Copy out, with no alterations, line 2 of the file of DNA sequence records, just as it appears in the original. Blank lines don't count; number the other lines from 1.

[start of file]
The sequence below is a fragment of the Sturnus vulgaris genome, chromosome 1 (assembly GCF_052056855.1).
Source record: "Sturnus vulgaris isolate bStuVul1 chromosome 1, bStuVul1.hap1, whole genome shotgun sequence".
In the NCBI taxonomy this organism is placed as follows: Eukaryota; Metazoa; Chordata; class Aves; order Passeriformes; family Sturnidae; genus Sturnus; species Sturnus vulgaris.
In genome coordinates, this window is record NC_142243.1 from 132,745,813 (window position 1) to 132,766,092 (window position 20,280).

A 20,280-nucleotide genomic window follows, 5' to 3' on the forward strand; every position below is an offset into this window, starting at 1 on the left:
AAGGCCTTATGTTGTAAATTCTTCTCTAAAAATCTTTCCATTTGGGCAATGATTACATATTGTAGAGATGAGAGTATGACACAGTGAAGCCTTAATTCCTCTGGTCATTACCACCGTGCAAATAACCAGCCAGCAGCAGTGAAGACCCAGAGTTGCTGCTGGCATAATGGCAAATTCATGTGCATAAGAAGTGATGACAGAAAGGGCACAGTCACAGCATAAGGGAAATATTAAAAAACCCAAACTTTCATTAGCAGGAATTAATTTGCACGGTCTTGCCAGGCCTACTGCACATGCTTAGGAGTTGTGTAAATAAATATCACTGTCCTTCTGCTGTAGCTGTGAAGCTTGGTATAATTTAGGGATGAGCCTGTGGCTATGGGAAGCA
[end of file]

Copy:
Source record: "Sturnus vulgaris isolate bStuVul1 chromosome 1, bStuVul1.hap1, whole genome shotgun sequence".